The Red-bellied Macaw is a medium-sized macaw species native to South America.
The red-bellied Macaw is mainly green. The forehead is bluish-green, while the undersides of the wings and tail are yellow. The primaries are streaked with blue; as the name implies, a large, dark red patch covers the belly. Facial skin is bright mustard-yellow, and the beak is dark gray to black.
Juveniles have duller colors, and the beak is paler with a prominent white stripe.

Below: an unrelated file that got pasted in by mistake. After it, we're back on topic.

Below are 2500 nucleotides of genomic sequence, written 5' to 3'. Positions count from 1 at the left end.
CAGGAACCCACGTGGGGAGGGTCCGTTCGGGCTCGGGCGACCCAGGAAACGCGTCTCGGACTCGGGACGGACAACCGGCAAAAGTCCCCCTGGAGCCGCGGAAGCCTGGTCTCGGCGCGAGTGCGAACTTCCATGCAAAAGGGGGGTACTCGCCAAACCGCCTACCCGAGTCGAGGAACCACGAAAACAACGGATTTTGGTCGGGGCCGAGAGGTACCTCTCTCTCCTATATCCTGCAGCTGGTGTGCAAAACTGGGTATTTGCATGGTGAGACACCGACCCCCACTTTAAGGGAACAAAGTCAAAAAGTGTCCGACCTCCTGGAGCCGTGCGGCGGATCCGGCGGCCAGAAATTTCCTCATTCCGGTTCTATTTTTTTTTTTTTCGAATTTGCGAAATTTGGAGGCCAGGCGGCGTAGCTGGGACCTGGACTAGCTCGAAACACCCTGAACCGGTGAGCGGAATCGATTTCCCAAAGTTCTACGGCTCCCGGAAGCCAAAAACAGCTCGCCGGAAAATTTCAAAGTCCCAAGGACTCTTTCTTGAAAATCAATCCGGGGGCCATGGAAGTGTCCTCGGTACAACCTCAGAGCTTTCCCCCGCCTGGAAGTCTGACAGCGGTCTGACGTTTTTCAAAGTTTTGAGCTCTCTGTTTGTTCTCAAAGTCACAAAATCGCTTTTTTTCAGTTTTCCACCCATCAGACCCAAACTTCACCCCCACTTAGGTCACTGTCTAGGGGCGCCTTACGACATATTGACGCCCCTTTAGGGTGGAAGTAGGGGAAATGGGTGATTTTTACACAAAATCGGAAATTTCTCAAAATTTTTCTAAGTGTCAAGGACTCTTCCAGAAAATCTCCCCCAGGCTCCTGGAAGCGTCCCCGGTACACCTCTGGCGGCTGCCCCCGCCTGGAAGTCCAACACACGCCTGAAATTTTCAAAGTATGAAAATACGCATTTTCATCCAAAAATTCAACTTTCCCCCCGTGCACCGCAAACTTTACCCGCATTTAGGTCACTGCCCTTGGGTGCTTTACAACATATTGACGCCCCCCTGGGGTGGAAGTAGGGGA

This macaw weighs about ten ounces, and is approximately 18 inches from head to tail.
Like other parrot species, Red-bellied Macaws can be seen at roosting spots during dawn and dusk. They feed almost exclusively on the Moriche Palm tree.
It is extremely difficult to keep this parrot in captivity, due partly to their low-fat, high-carb diet and excitability. Red-bellied Macaws sold into the pet trade often have a 100% mortality rate, especially because of the low commercial availability of Moriche palm nuts. Thus, though they are an attractive macaw species, they are extremely rare in captivity, much less as normal pets.